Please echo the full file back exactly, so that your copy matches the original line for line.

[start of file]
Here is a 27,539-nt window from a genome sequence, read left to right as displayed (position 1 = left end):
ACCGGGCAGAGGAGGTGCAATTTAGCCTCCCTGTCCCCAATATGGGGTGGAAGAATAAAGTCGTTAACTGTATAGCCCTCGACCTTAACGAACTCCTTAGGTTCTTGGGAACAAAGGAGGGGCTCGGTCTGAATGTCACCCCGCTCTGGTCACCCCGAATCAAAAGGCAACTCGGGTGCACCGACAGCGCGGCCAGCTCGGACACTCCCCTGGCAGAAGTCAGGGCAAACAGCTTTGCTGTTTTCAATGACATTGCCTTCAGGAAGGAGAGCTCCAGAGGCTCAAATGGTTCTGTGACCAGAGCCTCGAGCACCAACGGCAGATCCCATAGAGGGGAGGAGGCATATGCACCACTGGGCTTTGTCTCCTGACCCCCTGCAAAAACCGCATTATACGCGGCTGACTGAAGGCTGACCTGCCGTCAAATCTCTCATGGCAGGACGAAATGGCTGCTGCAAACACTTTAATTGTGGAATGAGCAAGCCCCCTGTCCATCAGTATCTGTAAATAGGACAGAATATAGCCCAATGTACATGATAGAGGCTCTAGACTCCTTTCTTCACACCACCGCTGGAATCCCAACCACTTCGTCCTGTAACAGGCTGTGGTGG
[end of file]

Here is a 27,539-nt window from a genome sequence, read left to right as displayed (position 1 = left end):
ACCGGGCAGAGGAGGTGCAATTTAGCCTCCCTGTCCCCAATATGGGGTGGAAGAATAAAGTCGTTAACTGTATAGCCCTCGACCTTAACGAACTCCTTAGGTTCTTGGGAACAAAGGAGGGGCTCGGTCTGAATGTCACCCCGCTCTGGTCACCCCGAATCAAAAGGCAACTCGGGTGCACCGACAGCGCGGCCAGCTCGGACACTCCCCTGGCAGAAGTCAGGGCAAACAGCTTTGCTGTTTTCAATGACATTGCCTTCAGGAAGGAGAGCTCCAGAGGCTCAAATGGTTCTGTGACCAGAGCCTCGAGCACCAACGGCAGATCCCATAGAGGGGAGGAGGCATATGCACCACTGGGCTTTGTCTCCTGACCCCCTGCAAAAACCGCATTATACGCGGCTGACTGAAGGCTGACCTGCCGTCAAATCTCTCATGGCAGGACGAAATGGCTGCTGCAAACACTTTAATTGTGGAATGAGCAAGCCCCCTGTCCATCAGTATCTGTAAATAGGACAGAATATAGCCCAATGTACATGATAGAGGCTCTAGACTCCTTTCTTCACACCACCGCTGGAATCCCAACCACTTCGTCCTGTAACAGGCTGTGGTGG